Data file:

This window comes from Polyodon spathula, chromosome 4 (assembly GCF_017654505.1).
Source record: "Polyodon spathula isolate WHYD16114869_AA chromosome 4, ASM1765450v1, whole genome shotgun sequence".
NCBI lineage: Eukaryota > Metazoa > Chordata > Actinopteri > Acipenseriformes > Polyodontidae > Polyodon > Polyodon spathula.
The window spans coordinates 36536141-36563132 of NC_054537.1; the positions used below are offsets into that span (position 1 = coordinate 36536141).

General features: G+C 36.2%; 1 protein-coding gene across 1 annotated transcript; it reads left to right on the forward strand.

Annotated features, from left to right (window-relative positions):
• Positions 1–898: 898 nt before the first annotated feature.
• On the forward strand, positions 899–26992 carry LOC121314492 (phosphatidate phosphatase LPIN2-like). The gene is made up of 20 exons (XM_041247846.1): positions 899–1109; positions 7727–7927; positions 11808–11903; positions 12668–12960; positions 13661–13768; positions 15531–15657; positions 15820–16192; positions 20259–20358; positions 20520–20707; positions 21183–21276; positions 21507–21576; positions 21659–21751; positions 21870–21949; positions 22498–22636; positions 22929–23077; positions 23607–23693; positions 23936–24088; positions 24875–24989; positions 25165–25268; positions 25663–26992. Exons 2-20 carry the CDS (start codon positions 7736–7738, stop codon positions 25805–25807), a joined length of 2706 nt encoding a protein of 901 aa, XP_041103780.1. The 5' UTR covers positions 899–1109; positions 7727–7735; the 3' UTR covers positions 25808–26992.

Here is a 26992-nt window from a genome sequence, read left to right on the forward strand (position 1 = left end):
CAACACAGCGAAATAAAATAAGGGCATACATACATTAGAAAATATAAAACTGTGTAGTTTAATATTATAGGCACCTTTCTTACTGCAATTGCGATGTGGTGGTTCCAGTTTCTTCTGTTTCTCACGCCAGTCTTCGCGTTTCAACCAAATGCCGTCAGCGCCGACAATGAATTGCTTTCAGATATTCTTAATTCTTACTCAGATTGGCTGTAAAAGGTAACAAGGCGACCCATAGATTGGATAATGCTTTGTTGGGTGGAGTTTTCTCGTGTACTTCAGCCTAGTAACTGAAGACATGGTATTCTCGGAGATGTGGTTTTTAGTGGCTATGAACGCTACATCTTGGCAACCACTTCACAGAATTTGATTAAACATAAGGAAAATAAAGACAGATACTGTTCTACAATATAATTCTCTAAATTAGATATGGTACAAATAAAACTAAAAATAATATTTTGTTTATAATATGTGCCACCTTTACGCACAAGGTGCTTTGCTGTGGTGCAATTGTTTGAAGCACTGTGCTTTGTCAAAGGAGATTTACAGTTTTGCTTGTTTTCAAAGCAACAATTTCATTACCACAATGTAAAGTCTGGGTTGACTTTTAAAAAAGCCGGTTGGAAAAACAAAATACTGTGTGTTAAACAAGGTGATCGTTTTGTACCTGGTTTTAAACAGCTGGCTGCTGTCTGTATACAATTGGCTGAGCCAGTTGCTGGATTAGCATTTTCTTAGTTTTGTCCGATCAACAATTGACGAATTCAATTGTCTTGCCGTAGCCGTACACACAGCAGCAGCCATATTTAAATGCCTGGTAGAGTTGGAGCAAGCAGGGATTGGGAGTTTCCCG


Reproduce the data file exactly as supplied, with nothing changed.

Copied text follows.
This window comes from Polyodon spathula, chromosome 4 (assembly GCF_017654505.1).
Source record: "Polyodon spathula isolate WHYD16114869_AA chromosome 4, ASM1765450v1, whole genome shotgun sequence".
NCBI lineage: Eukaryota > Metazoa > Chordata > Actinopteri > Acipenseriformes > Polyodontidae > Polyodon > Polyodon spathula.
The window spans coordinates 36536141-36563132 of NC_054537.1; the positions used below are offsets into that span (position 1 = coordinate 36536141).

General features: G+C 36.2%; 1 protein-coding gene across 1 annotated transcript; it reads left to right on the forward strand.

Annotated features, from left to right (window-relative positions):
• Positions 1–898: 898 nt before the first annotated feature.
• On the forward strand, positions 899–26992 carry LOC121314492 (phosphatidate phosphatase LPIN2-like). The gene is made up of 20 exons (XM_041247846.1): positions 899–1109; positions 7727–7927; positions 11808–11903; positions 12668–12960; positions 13661–13768; positions 15531–15657; positions 15820–16192; positions 20259–20358; positions 20520–20707; positions 21183–21276; positions 21507–21576; positions 21659–21751; positions 21870–21949; positions 22498–22636; positions 22929–23077; positions 23607–23693; positions 23936–24088; positions 24875–24989; positions 25165–25268; positions 25663–26992. Exons 2-20 carry the CDS (start codon positions 7736–7738, stop codon positions 25805–25807), a joined length of 2706 nt encoding a protein of 901 aa, XP_041103780.1. The 5' UTR covers positions 899–1109; positions 7727–7735; the 3' UTR covers positions 25808–26992.

Here is a 26992-nt window from a genome sequence, read left to right on the forward strand (position 1 = left end):
CAACACAGCGAAATAAAATAAGGGCATACATACATTAGAAAATATAAAACTGTGTAGTTTAATATTATAGGCACCTTTCTTACTGCAATTGCGATGTGGTGGTTCCAGTTTCTTCTGTTTCTCACGCCAGTCTTCGCGTTTCAACCAAATGCCGTCAGCGCCGACAATGAATTGCTTTCAGATATTCTTAATTCTTACTCAGATTGGCTGTAAAAGGTAACAAGGCGACCCATAGATTGGATAATGCTTTGTTGGGTGGAGTTTTCTCGTGTACTTCAGCCTAGTAACTGAAGACATGGTATTCTCGGAGATGTGGTTTTTAGTGGCTATGAACGCTACATCTTGGCAACCACTTCACAGAATTTGATTAAACATAAGGAAAATAAAGACAGATACTGTTCTACAATATAATTCTCTAAATTAGATATGGTACAAATAAAACTAAAAATAATATTTTGTTTATAATATGTGCCACCTTTACGCACAAGGTGCTTTGCTGTGGTGCAATTGTTTGAAGCACTGTGCTTTGTCAAAGGAGATTTACAGTTTTGCTTGTTTTCAAAGCAACAATTTCATTACCACAATGTAAAGTCTGGGTTGACTTTTAAAAAAGCCGGTTGGAAAAACAAAATACTGTGTGTTAAACAAGGTGATCGTTTTGTACCTGGTTTTAAACAGCTGGCTGCTGTCTGTATACAATTGGCTGAGCCAGTTGCTGGATTAGCATTTTCTTAGTTTTGTCCGATCAACAATTGACGAATTCAATTGTCTTGCCGTAGCCGTACACACAGCAGCAGCCATATTTAAATGCCTGGTAGAGTTGGAGCAAGCAGGGATTGGGAGTTTCCCG